As this cover illustration suggests, Another Country is first and foremost a New York novel. Like so many writers, Baldwin left the place he was from to write about it. The middle section takes place in Paris, but he didn't write it there either. Below the final scene, charting the arrival in New York of a character's French lover to New York and these "people from heaven," there's a dateline reading "Istanbul, December 10, 1961."  I happened to finish Another Country around the same time I read this New Yorker essay about Erich Auerbach, who famously completed Mimesis, a founding work of my original discipline of Comparative Literature, in Istanbul.  Auerbach was fleeing the Nazis; Baldwin was fleeing racism, fame, and all the things that make it as difficult to write in New York as it is to write about New York. He came at the invitation of his friend Engin Cezzar, and the photographer Sedat Pakay took amazing photos of him there. 

One of the many fascinating things about Another Country is the lost New York it gives us. Baldwin's group of writers, artists and drifting souls (there's no one central character, and a lot of fascinating misdirection around this), hang out mostly in the Village. Some characters like to go to Harlem for "tomcatting," as they put it. One white woman has run away from the south, fleeing an abusive husband who has taken custody of her children. Brooklyn is the place of childhood everyone runs away from. And much is familiar: everyone in the group is suspicious of the writer whose novel is having some commercial success, and everyone drinks too much. They hang out at Smalls.

Baldwin's characters are exiles of a different sort than Auerbach or Baldwin. They flee their isolation and  the repression of their families. They run headlong against the cruelties of the culture they come from, unable to treat each other better than they have been treated, but blessed or cursed with enough self-knowledge that compels them to keep trying. Their other country is their own, and Baldwin takes pains to render his own New York strange as well, as when we are given the city through the eyes of another exile, the actor Eric upon his return to France:
So superbly was [New York] in the present that it seemed to have nothing to do with the passage of time: time might have dismissed it as thoroughly as it had dismissed Carthage and Pompeii. It seemed to have no sense whatever of the exigencies of human life; it was so familiar and so public that it became, at last, the most despairingly private of cities . . . The girls along Fifth Avenue wore their bright clothes like semaphores, trying helplessly to bring to the male attention the news of their mysterious trouble. The men could not read this message. They strode purposefully along, wearing little anonymous hats, or bareheaded, with youthfully parted hair, or crew cuts, accoutered with attaché cases, rushing, on the evidence, to the smoking cars of the trains. In this haven, they opened up their newspapers and caught up on the day's bad news. Or they were to be found, as five o'clock fell, in discreetly dim, anonymously appointed bars, uneasy, in brittle, uneasy, female company, pouring down joyless martinis.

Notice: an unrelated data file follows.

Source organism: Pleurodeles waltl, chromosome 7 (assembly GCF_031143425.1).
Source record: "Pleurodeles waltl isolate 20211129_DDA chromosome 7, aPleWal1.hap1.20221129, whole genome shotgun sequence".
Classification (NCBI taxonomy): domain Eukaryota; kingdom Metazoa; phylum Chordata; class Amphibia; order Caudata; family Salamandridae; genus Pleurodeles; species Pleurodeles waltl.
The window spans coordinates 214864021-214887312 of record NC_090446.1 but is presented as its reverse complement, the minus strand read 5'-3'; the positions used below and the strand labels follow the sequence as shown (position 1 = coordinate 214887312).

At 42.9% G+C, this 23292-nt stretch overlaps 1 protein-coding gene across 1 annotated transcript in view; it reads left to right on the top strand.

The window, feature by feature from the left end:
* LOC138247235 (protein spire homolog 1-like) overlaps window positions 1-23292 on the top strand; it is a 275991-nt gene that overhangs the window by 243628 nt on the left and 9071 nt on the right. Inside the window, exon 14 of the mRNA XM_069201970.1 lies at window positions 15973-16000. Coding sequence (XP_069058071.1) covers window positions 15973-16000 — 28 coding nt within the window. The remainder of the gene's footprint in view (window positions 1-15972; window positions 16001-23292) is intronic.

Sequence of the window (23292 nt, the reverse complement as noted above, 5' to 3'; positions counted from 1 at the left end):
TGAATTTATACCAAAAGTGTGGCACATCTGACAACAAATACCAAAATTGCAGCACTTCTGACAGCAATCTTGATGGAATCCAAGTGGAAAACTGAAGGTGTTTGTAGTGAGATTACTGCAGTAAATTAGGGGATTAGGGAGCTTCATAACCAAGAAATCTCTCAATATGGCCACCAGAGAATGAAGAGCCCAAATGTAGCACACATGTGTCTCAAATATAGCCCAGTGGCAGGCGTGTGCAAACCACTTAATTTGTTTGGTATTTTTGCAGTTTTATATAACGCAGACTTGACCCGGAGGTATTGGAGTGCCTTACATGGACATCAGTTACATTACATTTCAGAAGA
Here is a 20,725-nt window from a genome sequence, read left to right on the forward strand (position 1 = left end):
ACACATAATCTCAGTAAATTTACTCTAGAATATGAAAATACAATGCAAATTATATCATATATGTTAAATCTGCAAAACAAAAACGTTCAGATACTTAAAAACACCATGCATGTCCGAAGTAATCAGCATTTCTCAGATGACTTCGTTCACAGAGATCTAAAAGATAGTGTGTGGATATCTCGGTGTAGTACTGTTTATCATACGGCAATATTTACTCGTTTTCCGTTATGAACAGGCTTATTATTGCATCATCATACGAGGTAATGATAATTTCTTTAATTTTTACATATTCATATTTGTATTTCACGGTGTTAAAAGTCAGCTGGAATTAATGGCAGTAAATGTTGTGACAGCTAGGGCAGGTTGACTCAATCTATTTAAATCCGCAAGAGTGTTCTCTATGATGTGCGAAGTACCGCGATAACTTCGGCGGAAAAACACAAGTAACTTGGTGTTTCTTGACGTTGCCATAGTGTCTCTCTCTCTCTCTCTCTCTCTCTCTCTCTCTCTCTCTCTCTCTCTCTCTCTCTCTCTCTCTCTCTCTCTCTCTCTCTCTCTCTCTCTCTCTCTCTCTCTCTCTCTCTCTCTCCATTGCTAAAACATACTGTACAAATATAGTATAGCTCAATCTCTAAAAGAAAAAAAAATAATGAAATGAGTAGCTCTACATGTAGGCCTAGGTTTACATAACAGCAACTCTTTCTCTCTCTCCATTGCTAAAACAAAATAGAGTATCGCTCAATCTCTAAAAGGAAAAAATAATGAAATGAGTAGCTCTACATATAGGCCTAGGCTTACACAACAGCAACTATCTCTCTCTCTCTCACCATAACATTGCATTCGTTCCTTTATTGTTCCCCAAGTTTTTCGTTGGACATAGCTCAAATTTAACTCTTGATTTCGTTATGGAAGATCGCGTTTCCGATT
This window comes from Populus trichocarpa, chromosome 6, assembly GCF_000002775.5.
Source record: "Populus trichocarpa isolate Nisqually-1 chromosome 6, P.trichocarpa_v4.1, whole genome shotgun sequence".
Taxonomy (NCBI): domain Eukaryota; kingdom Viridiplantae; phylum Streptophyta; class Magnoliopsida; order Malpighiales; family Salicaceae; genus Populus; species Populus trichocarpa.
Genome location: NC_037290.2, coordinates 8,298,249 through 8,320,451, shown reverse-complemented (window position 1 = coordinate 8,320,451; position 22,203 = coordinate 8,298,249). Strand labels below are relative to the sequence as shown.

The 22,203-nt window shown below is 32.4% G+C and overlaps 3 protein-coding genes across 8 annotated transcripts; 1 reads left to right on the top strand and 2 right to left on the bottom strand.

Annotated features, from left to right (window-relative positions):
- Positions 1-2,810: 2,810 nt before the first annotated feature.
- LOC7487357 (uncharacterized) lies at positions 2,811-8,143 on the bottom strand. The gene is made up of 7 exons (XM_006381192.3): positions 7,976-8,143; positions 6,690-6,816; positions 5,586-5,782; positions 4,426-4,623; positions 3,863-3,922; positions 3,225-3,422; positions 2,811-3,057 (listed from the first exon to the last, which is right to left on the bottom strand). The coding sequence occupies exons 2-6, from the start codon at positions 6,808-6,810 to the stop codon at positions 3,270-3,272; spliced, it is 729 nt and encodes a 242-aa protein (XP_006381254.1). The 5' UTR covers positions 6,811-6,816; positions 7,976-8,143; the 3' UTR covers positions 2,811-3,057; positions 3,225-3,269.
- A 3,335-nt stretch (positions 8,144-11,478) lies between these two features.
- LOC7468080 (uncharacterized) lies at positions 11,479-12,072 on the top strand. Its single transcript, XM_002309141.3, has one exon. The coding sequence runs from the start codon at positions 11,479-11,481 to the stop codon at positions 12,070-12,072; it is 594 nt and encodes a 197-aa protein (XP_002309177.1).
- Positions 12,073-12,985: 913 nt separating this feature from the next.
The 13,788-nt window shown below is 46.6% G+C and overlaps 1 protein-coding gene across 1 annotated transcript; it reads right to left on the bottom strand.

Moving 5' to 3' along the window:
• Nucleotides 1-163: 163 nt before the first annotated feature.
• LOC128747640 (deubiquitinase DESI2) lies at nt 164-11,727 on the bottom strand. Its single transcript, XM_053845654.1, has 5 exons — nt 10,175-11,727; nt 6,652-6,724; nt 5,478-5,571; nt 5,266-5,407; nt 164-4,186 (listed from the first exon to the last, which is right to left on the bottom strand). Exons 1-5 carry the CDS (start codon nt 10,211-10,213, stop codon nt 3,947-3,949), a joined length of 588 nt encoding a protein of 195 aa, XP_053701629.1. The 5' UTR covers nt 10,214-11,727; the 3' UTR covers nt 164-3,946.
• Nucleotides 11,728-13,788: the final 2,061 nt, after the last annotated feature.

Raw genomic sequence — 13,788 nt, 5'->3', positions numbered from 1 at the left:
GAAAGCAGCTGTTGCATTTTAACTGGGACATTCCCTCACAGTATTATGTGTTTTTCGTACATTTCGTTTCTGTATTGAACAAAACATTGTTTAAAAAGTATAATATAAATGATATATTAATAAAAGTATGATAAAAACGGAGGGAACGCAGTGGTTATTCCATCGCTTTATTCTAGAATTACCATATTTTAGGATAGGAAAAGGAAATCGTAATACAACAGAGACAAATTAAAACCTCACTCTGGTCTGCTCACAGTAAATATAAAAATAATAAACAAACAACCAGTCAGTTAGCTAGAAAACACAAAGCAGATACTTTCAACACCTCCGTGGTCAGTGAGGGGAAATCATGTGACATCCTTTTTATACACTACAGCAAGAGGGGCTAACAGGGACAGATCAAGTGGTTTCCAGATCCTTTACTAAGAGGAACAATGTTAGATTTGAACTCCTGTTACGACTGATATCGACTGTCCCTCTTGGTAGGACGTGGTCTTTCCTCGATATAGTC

Geography and sex and ritual: Baldwin stirs them so that it is impossible to maintain our convenient fiction about which part of ourselves comes from an "external" society and which from "internal" desires. This, I think, is why their  jealousies, adulteries, and drunken rages seem large rather than petty. Sexual and racial repression is part of it, but I don't think this is just a case of "when nothing is permitted, everything matters." Hipster alienation and rebellion have become such a cliche it is startling to view characters for whom estrangement from their families and communities are a real, definitive rupture that could easily leave them destitute and isolated. At the same time, in New York they have the means to peruse their desires and realize what this does and does not do. It is one thing to parse out all we know or think we know about desire, repression and "the other," when we see Vivaldo, an Italian-American "unpublished novelist" from Brooklyn peruse Ida, an African-American singer whose brother is probably the person Vivaldo is actually in love with. It is another thing to try, as Baldwin does, to imagine what both such people think and feel as they undertake this doomed but sincere bond. Here is Vivaldo watching Ida perform: